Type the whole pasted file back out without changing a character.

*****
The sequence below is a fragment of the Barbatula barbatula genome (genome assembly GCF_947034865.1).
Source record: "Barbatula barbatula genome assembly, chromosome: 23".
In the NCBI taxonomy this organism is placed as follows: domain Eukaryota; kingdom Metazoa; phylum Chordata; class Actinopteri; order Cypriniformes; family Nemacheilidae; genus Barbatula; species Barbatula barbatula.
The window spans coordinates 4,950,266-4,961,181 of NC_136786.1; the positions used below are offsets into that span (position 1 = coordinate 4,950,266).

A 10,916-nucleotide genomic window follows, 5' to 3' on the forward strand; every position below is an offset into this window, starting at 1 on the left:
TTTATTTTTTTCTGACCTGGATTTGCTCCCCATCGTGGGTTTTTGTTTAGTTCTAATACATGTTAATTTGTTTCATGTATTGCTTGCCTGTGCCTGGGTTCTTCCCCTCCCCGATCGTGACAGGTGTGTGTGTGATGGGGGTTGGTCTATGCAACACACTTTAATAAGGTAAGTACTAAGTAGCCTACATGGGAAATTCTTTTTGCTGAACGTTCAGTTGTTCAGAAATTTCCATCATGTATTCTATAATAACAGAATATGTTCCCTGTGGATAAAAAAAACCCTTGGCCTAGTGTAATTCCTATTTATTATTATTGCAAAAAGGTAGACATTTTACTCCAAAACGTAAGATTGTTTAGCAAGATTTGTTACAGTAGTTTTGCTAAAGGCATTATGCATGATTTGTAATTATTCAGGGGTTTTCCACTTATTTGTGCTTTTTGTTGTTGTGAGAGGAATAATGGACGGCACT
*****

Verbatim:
The sequence below is a fragment of the Barbatula barbatula genome (genome assembly GCF_947034865.1).
Source record: "Barbatula barbatula genome assembly, chromosome: 23".
In the NCBI taxonomy this organism is placed as follows: domain Eukaryota; kingdom Metazoa; phylum Chordata; class Actinopteri; order Cypriniformes; family Nemacheilidae; genus Barbatula; species Barbatula barbatula.
The window spans coordinates 4,950,266-4,961,181 of NC_136786.1; the positions used below are offsets into that span (position 1 = coordinate 4,950,266).

A 10,916-nucleotide genomic window follows, 5' to 3' on the forward strand; every position below is an offset into this window, starting at 1 on the left:
TTTATTTTTTTCTGACCTGGATTTGCTCCCCATCGTGGGTTTTTGTTTAGTTCTAATACATGTTAATTTGTTTCATGTATTGCTTGCCTGTGCCTGGGTTCTTCCCCTCCCCGATCGTGACAGGTGTGTGTGTGATGGGGGTTGGTCTATGCAACACACTTTAATAAGGTAAGTACTAAGTAGCCTACATGGGAAATTCTTTTTGCTGAACGTTCAGTTGTTCAGAAATTTCCATCATGTATTCTATAATAACAGAATATGTTCCCTGTGGATAAAAAAAACCCTTGGCCTAGTGTAATTCCTATTTATTATTATTGCAAAAAGGTAGACATTTTACTCCAAAACGTAAGATTGTTTAGCAAGATTTGTTACAGTAGTTTTGCTAAAGGCATTATGCATGATTTGTAATTATTCAGGGGTTTTCCACTTATTTGTGCTTTTTGTTGTTGTGAGAGGAATAATGGACGGCACT